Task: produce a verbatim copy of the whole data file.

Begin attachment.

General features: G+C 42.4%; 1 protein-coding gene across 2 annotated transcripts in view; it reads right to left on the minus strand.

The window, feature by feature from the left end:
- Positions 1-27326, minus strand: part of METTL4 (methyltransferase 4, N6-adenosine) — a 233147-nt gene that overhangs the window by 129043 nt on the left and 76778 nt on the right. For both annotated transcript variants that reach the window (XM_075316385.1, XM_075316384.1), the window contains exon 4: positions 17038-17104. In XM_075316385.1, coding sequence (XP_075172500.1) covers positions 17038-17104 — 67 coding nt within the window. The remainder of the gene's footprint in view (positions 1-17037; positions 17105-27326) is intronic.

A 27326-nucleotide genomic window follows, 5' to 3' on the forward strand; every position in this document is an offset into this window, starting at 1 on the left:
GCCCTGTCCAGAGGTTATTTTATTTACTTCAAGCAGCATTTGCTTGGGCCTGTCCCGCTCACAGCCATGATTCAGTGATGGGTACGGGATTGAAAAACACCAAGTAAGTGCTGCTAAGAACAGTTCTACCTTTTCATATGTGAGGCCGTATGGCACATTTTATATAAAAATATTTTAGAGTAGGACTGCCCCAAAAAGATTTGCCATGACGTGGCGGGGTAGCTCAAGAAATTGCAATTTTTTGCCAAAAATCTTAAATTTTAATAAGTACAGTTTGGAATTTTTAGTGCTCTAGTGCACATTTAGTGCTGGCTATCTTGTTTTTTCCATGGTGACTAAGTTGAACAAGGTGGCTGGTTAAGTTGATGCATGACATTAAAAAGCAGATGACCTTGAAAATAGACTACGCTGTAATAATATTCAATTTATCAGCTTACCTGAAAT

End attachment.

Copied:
General features: G+C 42.4%; 1 protein-coding gene across 2 annotated transcripts in view; it reads right to left on the minus strand.

The window, feature by feature from the left end:
- Positions 1-27326, minus strand: part of METTL4 (methyltransferase 4, N6-adenosine) — a 233147-nt gene that overhangs the window by 129043 nt on the left and 76778 nt on the right. For both annotated transcript variants that reach the window (XM_075316385.1, XM_075316384.1), the window contains exon 4: positions 17038-17104. In XM_075316385.1, coding sequence (XP_075172500.1) covers positions 17038-17104 — 67 coding nt within the window. The remainder of the gene's footprint in view (positions 1-17037; positions 17105-27326) is intronic.

A 27326-nucleotide genomic window follows, 5' to 3' on the forward strand; every position in this document is an offset into this window, starting at 1 on the left:
GCCCTGTCCAGAGGTTATTTTATTTACTTCAAGCAGCATTTGCTTGGGCCTGTCCCGCTCACAGCCATGATTCAGTGATGGGTACGGGATTGAAAAACACCAAGTAAGTGCTGCTAAGAACAGTTCTACCTTTTCATATGTGAGGCCGTATGGCACATTTTATATAAAAATATTTTAGAGTAGGACTGCCCCAAAAAGATTTGCCATGACGTGGCGGGGTAGCTCAAGAAATTGCAATTTTTTGCCAAAAATCTTAAATTTTAATAAGTACAGTTTGGAATTTTTAGTGCTCTAGTGCACATTTAGTGCTGGCTATCTTGTTTTTTCCATGGTGACTAAGTTGAACAAGGTGGCTGGTTAAGTTGATGCATGACATTAAAAAGCAGATGACCTTGAAAATAGACTACGCTGTAATAATATTCAATTTATCAGCTTACCTGAAAT